Until now, we analyzed each temperature separately, hence we complemented this analysis estimating allelic difference, temperature, and their interaction jointly. Consistent with our other analysis this approach identified at least 1200 genes differing in expression level between F0 strains across four temperatures (S4 Table). We also identified 480 genes were regulated by cis-effect across all temperatures while the number of trans-effects was close to 4,994. We found that 22 cis-effects and 4,300 trans-effects had significant interactions with temperature. This confirms that both regulatory effects are condition-dependent, and that trans-effects are more pronounced. For about 5,000 genes the expression level changed significantly across temperatures in either F0 or F1 datasets. 3,336 of them were found in common as temperature response genes in all tests (a detail gene list can be found in S1 Dataset).

Dominance of gene expression

To test the influence of the large number of trans-effects, we determined the mode of inheritance (i.e.: degree of dominance) by comparing the total expression levels of offspring to that of both parents (S3 Fig.). Most genes showed either no difference or were dominant, and only few genes (<3.9%) were classified as being additive, under-dominant, and over-dominant (Fig. 5). Again, we noticed a very striking dependence on temperature, with flies at 18°C showing the least differences between parents and offspring. Only 27 genes showed dominance in gene expression. At 23°C, 200 genes (2.8%) were Oregon R-dominant, and 553 (7.7%) were Samarkand-dominant. At the two extreme temperatures, up to 51.7% of the expressed genes showed dominance, but the distribution was not balanced between the two strains (Table 2). While at 13°C the majority of dominant alleles (3,287, 45.7%) had an expression level resembled the Samarkand parent with non-significant or negligible change (<1.25-fold), at 29°C the majority (2,230, 31%) resembled the Oregon R parent. Among the genes with dominant gene expression, only a moderate number showed allelic imbalance: 504 (14.6% of dominant genes) at 13°C, 19 (70.4%) at 18°C, 267 (35.5%) at 23°C, and 244 (10.7%) 29°C, suggesting that for the majority of genes both parental alleles are subject to the same regulatory input.

Temperature dependent inheritances of gene expression levels.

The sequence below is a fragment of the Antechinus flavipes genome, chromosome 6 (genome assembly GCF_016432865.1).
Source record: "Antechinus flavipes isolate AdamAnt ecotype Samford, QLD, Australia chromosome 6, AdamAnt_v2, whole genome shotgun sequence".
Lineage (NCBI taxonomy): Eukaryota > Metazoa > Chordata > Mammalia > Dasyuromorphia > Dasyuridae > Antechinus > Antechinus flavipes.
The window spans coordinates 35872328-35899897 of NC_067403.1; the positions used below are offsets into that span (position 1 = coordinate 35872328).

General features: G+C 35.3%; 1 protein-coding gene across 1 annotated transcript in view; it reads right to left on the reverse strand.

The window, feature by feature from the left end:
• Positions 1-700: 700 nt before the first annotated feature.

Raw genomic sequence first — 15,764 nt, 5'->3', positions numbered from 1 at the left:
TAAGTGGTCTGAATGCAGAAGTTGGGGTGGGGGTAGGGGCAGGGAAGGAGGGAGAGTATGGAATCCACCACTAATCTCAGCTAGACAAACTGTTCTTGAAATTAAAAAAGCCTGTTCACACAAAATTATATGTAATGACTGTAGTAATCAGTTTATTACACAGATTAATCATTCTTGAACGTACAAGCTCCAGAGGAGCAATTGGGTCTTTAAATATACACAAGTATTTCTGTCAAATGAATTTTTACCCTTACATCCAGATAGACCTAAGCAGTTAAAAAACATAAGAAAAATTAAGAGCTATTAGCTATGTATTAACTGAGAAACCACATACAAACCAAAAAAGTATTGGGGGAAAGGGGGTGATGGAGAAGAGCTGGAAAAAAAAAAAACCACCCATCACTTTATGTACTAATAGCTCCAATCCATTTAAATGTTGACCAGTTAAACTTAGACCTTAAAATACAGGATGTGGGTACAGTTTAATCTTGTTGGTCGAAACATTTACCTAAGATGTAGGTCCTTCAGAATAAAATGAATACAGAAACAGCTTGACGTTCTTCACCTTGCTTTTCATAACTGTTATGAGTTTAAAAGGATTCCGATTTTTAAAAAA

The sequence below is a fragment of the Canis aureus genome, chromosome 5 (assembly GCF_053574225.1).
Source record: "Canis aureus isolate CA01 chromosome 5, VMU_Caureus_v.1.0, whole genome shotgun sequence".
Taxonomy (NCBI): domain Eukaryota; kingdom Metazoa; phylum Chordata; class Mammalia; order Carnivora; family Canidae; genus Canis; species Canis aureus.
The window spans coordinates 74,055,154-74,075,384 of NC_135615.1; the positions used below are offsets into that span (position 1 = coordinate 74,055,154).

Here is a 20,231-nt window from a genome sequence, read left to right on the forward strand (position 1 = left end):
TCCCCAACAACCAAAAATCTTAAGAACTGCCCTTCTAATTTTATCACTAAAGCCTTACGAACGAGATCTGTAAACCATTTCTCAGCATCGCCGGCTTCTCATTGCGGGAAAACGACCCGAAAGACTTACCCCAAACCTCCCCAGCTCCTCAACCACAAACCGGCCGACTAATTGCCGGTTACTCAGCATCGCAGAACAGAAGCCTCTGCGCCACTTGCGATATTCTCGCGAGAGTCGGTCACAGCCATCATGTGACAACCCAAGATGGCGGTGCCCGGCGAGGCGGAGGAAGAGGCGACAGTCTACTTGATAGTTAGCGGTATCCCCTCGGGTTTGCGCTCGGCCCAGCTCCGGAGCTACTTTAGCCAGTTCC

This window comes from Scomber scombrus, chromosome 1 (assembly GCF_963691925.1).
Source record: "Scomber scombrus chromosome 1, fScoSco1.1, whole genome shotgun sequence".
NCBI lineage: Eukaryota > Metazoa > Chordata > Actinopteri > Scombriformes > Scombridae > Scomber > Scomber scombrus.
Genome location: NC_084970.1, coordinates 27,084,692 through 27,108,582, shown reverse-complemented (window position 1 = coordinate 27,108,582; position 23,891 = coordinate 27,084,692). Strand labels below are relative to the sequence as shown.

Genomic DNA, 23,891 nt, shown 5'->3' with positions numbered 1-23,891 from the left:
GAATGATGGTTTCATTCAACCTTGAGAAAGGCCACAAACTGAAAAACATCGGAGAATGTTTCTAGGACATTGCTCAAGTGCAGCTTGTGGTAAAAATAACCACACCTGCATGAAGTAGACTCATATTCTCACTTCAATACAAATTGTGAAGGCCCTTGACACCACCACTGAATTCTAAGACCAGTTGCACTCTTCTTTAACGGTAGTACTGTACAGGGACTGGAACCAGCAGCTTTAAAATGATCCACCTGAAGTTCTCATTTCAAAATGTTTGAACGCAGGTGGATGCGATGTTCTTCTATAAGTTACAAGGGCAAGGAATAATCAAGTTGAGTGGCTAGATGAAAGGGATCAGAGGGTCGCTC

Fig. 5. Temperature dependent inheritances of gene expression levels.
Scatter plots summarizing the inheritance patterns by contrasting the differences of each of the parental lines to the F1. Since the large number of genes makes a quantitative assessment difficult, we also show the density distribution for each class of genes. . For representation purposes density distribution of genes with no significant differences in gene expression (light blue) is scaled by 1/10. Again, at (B) 18°C the fewest differences were noted compared to (A) 13°C, (C) 23°C, and (D) 29°C.

“Dominance-swapped” genes are enriched for a few transcription factor binding sites

Among the genes with a dominant expression pattern at either 13°C or 29°C, 1,384 genes were dominant in both environments, but their dominance pattern was reverted between the two temperatures (hereafter we refer to these genes as “dominance-swapped” genes). Since among these swapped genes the fraction of trans-regulated ones is very high (up to 66%), we reasoned that they may be regulated by a few transcription factors (TFs). We therefore performed an in silico analysis of enrichment for transcription factor binding sites among these dominance-swapped genes. The binding sites of 13 TFs were significantly overrepresented (S5 Table). We further investigated whether a combination of TFs may be enriched, rather than a single one. Indeed, we found that several combinations of TFs may affect the expression of dominance-swapped genes. The most highly ranked combination of Chro and BEAF-32 may affect the expression of up to 934 genes (68% of the dominance swapped genes), while the largest combination contained 11 of the 13 TFs with binding site enrichment in the single TF analysis (S6 Table).